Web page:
MISSION VIEJO — When Capo Valley wide receiver Owen Taylor was a sophomore, it seemed like he was doing it all for his junior varsity team.
“He was on offense, defense and even returning kicks,” Capo Valley head coach Sean Curtis said.
“There was this one game where it was super hot outside, probably like 99 degrees, and (Owen) ends up getting some pretty serious heat illness where we had to call the ambulance and fire truck.”
Taylor ended up being fine that day and, after a quick breather and getting checked out, he quickly returned to his coach.
“So, I can go back in, right?” Taylor said.
HIs coach just smiled and told him to take a seat.
“A lot of kids don’t have that love or passion for the , especially at the JV level,” Curtis said. “Owen is different. He wants to be out there and he wants to make the big play.”
Fast forward two years, Taylor is now writing his legacy on Capo Valley’s varsity team. His 276 receiving yards over two games not only leads the team, but also ranks No. 14 in all of California.
“His patience has paid off,” Curtis said. “You see all the time if players aren’t starting as a sophomore they are looking around where to transfer, but Owen was never like that. He believes in the process here.”
Taylor grew up watching and loving football. But he wasn’t always a wide receiver.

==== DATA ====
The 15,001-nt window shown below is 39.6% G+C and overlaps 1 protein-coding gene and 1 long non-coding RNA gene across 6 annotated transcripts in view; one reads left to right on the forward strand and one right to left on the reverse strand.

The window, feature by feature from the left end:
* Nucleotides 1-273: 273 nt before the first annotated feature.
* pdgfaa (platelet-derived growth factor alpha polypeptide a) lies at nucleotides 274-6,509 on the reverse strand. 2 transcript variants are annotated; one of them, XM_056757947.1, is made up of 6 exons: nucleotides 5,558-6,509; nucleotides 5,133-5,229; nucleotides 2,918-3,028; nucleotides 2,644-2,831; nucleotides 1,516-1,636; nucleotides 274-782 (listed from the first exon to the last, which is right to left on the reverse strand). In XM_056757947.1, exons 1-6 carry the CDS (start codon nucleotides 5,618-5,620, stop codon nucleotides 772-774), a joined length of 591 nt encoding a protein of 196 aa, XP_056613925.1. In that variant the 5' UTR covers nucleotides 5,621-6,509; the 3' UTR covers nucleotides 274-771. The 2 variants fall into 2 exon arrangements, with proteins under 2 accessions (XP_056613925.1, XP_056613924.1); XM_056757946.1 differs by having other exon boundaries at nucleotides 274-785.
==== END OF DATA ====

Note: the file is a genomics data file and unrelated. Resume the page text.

“The funny thing is that I was a quarterback,” Taylor said. “During my freshman year of high school, they moved me to wide receiver.”
The transition was because his good friend Jackson Wear beat him out at the quarterback spot so, he figured, why not learn how to catch? After all, he did love watching NFL wide receiver DeAndre Hopkins.
“I mean, I had to learn the technique, but it kind of came naturally,” Taylor said.
While honing his craft as a wide receiver at the JV level, he learned two things. He started catching touchdown passes that increased his confidence and brought a sense of fun to the field while waiting his turn.
“He’s a free spirit,” Curtis said. “If the other team talks trash, he isn’t going to take it seriously. You just need a guy like that who will look at adversity and laugh.”
He caught four passes for 78 yards against San Clemente in his first varsity start during the pandemic season this past spring. One week later, against San Juan Hills, he finished with 123 yards receiving, including his first two touchdown passes.
“We are really trying to develop players down at the JV level. Owen is a perfect example of that,” Curtis said. “It’s an opportunity to get reps. You are only going to get better at playing football by playing football.”
Taylor isn’t taking any of the time he has left at Capo Valley for granted.
He’s already established himself as a top choice for quarterback Trey Kukuk to throw to.
Both of his 100-plus receiving games against Tustin and Sunny Hills will tell you that.
“I trust him to make a play with the ball every time,” Kukuk said. “You can’t ask for more than that.”
Taylor doesn’t know where he is going to end up to play at the next level. He said he has an offer from Benedictine University, an NAIA school out of Kansas, but he hopes more will come.
“I love this sport; I just want to see where it takes me,” Taylor said.
Regardless of where he ends up next year, he knows that his patience has paid off, as he is now established as a top wide receiver at Capo Valley High School.